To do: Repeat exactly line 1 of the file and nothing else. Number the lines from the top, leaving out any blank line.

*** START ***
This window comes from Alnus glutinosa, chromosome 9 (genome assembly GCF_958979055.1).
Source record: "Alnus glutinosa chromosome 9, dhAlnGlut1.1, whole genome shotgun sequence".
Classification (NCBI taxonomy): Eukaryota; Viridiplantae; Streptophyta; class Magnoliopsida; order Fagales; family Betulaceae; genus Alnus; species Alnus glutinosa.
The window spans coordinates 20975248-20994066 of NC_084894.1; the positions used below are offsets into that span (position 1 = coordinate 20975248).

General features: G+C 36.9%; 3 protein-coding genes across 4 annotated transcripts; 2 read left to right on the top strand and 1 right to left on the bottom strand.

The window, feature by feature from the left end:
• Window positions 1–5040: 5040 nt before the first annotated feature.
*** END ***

This window comes from Alnus glutinosa, chromosome 9 (genome assembly GCF_958979055.1).